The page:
Mrs. Kavitha outlines the therapies that parents opt for today above others, because they seem to be medically established: “A lot of the parents go for speech therapy. Even if they have speech as a function, it may not be used like everyone else uses speech. It’s a neural problem, autistic children can’t come up with speech as easily as a neurotypical person. There’s a lot of self-talk that goes on. Their brain is wired differently, some parts of the brain are not developed well enough, so if intervention starts early enough, it could help, as neuroplasticity helps another part of the brain take over that function.
“Occupational therapy is another. This deals with sensory issues – Sensory Integration – to normalise all five senses, along with balance, proprioception, vestibular balance, etc. This is the building block, if this gets normalised, other things can be done on top of this. Also, gross motor and fine motor functions are worked on.
“The third is education – academics. Reading, writing, etc. A lot of children need to be made ready even for that. They know what needs to be done, but they need to be helped to do it.
“At Sampoorna, we focus on music. Many autistic children are amazing musicians. They can simply listen to a piece of music and play it back exactly. Music goes a long way in helping these kids bring back some functional communication skills.
“Movement, Theatre, Art therapy and other therapies are still picking, not many parents opt for it immediately, because they aren’t integrated into medical practice as yet.”
So, let me give you the gist of what we’re talking about: autistic children have problems in their digestion, which causes problems in their brains, immune system and skin. When they start eating a more natural diet, getting connected to plant, get exposed to water and mud, are surrounded by people who understand them, develop a sense of connectedness, are taught to communicate effectively, and are encouraged to do what they love, they recover, and are able to lead normal lives in the society.
Do you see what I mean now, about the cause of autism being rooted in a disconnection from nature? A simple reconnection to nature solves most of the problem. Not just for the children, but for every one of us.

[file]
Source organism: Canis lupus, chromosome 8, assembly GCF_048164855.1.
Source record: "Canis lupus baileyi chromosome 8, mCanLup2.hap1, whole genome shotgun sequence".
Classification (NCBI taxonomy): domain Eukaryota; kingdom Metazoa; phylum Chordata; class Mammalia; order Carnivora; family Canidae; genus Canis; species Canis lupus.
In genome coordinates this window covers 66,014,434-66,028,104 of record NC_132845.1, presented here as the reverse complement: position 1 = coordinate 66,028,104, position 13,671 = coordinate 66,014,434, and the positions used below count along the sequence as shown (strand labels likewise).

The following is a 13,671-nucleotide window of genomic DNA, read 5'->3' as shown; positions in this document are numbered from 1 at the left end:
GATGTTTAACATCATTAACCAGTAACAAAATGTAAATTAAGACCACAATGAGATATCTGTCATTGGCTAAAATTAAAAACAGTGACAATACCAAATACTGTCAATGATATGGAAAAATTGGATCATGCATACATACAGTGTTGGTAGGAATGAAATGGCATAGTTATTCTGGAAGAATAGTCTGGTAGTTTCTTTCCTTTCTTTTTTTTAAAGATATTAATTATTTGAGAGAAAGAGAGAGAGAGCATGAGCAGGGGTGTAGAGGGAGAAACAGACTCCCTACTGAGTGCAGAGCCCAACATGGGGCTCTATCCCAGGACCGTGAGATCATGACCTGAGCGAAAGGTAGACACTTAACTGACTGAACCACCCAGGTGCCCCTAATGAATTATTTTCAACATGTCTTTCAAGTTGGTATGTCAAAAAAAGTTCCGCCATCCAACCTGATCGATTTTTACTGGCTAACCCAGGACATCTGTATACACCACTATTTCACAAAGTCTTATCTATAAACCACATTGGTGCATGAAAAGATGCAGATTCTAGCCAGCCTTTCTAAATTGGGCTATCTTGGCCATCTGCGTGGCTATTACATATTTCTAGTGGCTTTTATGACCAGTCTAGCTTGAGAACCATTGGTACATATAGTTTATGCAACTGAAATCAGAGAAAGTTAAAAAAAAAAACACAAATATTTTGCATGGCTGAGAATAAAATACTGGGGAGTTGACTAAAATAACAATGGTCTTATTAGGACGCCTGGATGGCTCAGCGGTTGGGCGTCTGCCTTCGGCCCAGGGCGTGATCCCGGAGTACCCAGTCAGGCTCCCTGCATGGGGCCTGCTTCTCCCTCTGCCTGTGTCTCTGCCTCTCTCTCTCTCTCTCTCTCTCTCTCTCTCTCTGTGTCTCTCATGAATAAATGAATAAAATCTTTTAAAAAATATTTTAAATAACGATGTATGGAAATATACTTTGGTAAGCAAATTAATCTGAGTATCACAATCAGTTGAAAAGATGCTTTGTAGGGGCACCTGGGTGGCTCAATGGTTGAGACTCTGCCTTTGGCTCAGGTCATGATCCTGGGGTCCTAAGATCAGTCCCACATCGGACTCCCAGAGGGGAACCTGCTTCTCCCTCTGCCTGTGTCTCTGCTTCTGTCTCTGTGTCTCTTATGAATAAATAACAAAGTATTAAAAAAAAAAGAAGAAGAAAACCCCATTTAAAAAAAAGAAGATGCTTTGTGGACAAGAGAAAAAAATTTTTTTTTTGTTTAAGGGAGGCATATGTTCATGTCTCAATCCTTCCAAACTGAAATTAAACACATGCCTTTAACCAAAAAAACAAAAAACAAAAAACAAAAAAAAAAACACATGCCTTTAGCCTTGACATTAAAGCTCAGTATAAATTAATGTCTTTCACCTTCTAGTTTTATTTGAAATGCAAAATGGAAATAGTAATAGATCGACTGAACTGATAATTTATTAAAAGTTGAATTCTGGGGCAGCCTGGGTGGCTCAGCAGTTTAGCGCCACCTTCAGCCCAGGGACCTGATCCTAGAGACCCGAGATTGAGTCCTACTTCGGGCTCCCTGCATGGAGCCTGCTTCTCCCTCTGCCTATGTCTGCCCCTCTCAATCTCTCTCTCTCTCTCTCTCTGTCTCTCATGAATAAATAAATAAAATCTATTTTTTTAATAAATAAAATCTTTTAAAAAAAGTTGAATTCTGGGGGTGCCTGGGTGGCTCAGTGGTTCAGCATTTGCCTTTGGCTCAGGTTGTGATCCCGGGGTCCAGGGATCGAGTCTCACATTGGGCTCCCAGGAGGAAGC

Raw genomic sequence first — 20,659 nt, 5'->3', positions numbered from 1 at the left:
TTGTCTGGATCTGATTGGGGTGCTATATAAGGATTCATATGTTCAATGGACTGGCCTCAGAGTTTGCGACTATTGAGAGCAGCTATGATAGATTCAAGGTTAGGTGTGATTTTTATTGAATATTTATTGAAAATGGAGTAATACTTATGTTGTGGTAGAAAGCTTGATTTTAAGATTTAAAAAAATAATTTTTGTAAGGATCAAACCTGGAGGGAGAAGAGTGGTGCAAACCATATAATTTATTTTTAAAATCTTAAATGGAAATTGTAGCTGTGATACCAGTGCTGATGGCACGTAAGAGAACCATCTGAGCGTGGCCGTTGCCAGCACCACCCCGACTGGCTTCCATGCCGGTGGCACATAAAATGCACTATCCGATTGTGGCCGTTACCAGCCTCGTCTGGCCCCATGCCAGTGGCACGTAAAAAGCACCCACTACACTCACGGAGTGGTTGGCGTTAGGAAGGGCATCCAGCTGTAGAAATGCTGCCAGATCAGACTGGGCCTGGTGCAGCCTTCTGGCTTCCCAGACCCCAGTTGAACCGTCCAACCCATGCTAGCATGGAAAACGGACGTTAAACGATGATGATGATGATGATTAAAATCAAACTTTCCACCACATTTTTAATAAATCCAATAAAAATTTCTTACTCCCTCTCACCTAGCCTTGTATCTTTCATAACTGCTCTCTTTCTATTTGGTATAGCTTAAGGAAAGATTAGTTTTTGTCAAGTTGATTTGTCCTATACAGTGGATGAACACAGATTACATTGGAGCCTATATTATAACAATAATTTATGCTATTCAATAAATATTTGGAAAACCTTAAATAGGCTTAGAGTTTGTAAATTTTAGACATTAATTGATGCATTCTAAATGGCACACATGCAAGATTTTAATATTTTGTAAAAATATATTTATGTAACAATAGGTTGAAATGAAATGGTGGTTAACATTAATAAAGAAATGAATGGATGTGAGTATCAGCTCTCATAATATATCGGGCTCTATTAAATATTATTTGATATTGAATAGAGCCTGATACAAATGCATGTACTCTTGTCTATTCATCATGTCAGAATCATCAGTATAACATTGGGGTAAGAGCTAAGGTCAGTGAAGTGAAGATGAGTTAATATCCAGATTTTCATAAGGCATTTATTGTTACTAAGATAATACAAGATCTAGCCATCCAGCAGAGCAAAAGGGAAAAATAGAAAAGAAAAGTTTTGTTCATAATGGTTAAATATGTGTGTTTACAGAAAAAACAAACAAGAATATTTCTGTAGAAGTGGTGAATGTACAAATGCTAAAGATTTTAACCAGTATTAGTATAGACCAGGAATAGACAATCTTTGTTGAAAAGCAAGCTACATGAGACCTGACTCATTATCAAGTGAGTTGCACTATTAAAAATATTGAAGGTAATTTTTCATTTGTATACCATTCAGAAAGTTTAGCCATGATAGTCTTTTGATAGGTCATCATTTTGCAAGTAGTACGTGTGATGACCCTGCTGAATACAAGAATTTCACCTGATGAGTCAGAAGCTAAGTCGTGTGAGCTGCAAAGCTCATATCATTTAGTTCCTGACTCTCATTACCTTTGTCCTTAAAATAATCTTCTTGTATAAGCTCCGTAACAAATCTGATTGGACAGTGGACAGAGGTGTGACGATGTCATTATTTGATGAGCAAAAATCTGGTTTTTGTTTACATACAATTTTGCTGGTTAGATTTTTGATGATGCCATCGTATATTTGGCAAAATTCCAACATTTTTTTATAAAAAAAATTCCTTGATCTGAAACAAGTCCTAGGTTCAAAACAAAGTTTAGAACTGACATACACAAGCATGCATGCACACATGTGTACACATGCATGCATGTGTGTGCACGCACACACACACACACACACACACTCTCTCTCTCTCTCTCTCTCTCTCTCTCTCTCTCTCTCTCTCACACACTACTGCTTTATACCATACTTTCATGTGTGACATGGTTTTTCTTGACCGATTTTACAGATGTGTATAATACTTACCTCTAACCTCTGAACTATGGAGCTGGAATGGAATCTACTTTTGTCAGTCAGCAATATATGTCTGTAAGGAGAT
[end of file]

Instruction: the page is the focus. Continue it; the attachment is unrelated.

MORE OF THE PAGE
The sooner the better. By the time autistic children turn twelve, their symptoms must be reduced at least to half of what they were, says Dr. Sugan. “This is important as, once they enter adolescence, helping them becomes increasingly difficult, as the normal complications of adolescence become magnified in their minds. An attractive sight or smell could be enough to trigger an attack of aggression, if children are not taught to channel this energy before their hormones kick in during adolescence.”, he says.
April 2nd is Autism Awareness Day. On this day, I hope this has helped you understand autism a little better, and how you can help.
If you have an autistic child, or know somebody who does, please share this with them. Conventional treatment for autism currently covers only a fraction of what could help him or her. Naturopathy and Yoga for autism could help your child a lot. For example, the GFCF (Gluten-free, casein-free) diet is just one step towards a Naturopathic diet, which advocates a diet rich in fruits and cooked vegetables, avoidance of anything processed, including sugar, oils (especially refined oils), as well as wheat and milk in any form.
Natural Diet, Naturopathic Therapies, Yoga, Horticulture Therapy and Music Therapy form the foundation on which speech therapy and occupational therapy can firmly be built on.
If you are a healthcare provider working with autistic children and wish to give them a wider and more holistic healing, we’d love to share our experience and knowledge with you, and even collaborate with you to provide these services. Do get in touch with us right away.
Dr. Achyuthan Eswar
Naturopathy, Yoga and Acupuncture Physician